The curriculum made news recently when a report ordered by the school board evaluated student conduct for "sound moral character and ethical judgment" and then grouped the results by race. Oh, dear. It seems that among third graders, 95 percent of white students received a grade of "good" or better, whereas only 86 percent of Hispanic kids did that well and only 80 percent of black and special education students were so rated.


Martina A. "Tina" Hone, an African-American member of the school board, told the Washington Post that the decision to aggregate the evaluations by race was "potentially damaging and hurtful."


Where to begin? In the first place, why in the world do they count special education students? Isn't it obvious that this is a population that has difficulty regulating behavior? I hasten to add that I know from personal experience that the county has an outstanding special education program. Why would they seek to employ standards that are utterly inapplicable?


Further, do we really want the public schools to evaluate our children's moral characters? What is the measure? She "respects others' property" and he "complies with established rules"? Does this tell us anything useful on an aggregate basis? Worse yet to group the results by race. The county was apparently responding to the No Child Left Behind spirit of channeling resources to the most needy students. "Educators typically examine racial and ethnic patterns in academic data to spot problems and direct resources" explains the Post. And so, with the best of intentions, the school board winds up insulting an entire group.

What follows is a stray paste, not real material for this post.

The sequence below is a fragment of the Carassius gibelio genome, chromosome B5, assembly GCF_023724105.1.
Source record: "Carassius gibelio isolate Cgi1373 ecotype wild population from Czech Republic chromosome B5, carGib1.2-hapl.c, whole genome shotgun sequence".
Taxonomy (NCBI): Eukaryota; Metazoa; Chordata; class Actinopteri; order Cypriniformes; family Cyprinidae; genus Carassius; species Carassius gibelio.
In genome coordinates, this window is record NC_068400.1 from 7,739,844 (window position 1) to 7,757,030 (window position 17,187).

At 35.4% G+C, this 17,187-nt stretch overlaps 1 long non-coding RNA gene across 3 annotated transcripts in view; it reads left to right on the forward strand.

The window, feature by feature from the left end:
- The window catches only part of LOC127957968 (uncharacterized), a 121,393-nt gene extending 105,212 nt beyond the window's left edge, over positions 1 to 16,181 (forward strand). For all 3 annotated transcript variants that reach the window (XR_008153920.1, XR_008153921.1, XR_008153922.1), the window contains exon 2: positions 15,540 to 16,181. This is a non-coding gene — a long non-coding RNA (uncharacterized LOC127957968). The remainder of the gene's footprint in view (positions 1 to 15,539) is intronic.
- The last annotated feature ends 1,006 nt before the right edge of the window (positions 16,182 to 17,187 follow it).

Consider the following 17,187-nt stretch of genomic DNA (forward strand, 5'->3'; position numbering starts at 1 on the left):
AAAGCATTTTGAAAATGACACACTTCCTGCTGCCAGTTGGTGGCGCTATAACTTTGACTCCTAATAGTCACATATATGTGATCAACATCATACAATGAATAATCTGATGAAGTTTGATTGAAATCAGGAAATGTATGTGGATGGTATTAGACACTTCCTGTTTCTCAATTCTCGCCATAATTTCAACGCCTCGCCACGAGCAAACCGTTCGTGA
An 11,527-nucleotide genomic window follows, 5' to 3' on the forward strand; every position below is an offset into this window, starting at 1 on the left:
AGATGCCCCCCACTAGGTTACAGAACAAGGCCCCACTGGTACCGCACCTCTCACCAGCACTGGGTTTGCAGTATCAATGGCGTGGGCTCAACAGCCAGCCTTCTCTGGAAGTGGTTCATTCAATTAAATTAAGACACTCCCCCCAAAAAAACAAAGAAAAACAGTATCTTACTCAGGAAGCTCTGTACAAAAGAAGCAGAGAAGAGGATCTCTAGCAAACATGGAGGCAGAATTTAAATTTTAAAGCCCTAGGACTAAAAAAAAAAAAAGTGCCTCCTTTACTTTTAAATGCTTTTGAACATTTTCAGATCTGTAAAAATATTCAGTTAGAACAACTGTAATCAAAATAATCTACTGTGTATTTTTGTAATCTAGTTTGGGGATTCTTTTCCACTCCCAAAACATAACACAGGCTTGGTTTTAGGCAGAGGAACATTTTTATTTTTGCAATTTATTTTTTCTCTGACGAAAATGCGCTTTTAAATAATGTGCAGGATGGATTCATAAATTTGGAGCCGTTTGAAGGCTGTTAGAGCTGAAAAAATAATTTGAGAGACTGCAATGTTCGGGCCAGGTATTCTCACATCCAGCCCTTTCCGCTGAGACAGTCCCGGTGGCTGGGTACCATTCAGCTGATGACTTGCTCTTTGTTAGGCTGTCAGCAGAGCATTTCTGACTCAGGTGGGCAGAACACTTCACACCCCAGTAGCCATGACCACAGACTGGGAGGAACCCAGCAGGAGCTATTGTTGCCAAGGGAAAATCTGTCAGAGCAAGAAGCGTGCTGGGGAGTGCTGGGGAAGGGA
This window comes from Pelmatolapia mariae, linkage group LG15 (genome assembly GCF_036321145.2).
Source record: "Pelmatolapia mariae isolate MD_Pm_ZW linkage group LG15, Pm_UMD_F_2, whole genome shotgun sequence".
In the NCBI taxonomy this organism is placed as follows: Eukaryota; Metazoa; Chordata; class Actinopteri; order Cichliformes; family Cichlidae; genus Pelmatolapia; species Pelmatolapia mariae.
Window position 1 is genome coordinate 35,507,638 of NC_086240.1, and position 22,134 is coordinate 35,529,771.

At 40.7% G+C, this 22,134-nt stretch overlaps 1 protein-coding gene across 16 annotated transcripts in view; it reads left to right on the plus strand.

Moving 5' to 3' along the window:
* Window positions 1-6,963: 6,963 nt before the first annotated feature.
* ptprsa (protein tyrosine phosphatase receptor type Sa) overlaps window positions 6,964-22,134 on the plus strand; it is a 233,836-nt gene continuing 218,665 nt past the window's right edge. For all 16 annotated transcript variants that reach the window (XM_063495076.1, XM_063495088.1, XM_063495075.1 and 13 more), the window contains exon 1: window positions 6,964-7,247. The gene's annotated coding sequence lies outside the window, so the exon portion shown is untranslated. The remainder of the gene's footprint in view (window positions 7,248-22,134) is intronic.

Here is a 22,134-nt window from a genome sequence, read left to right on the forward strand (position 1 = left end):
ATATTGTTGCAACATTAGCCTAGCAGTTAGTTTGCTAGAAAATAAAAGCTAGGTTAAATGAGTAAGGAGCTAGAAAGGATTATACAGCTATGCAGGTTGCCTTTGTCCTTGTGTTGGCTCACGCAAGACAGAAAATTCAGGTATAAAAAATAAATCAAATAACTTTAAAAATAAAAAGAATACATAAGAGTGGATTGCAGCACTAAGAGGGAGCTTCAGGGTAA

The superintendent of schools, Jack D. Dale, apparently seeking a politically correct silver lining, said the study's results could lead to "new understanding about social and cultural differences in students." Here's a radical idea: How about one standard for everyone without regard to race, sex, ethnicity, or any other group membership? Ironically, this study, intended to help solve problems in the minority populations of Fairfax County (which includes substantial numbers of east Asians, south Asians, Hispanics, and African-Americans) will be perceived as evidence of racism by professional offense takers. Counting by race, no matter how benevolent the motive, is toxic.


The schools unavoidably teach ethics and morality whether the curriculum explicitly calls for it or not. The attention lavished on Martin Luther King sends an unambiguous message about human equality and dignity. Reciting the Pledge of Allegiance instills patriotism. Excessive focus on racism, sexism, and other fashionable isms undermines patriotism. Excusing late papers teaches irresponsibility. Punishing a kindergartner who plants a kiss on a classmate as a "sexual harasser" teaches an appreciation for the absurd. There is no point in urging that ethics and morals are not the proper province of the schools because they will inevitably intrude in a thousands ways.


Like so many other big public systems (and Fairfax is among the country's finest), the system clogs kids brains with so many politically correct messages that more traditional moral lessons are crowded out. My sons have been force-fed Manichean tales about noble Native Americans oppressed by whites and religious fanatics scheming against righteous descendants of slaves.


Far better to drop the newer books and teach only the classics. Let them read "Oliver Twist," "The Red Badge of Courage," and "Little Women." They are great stories and the ethics are implicit — which is always better if you wish to avoid cynicism.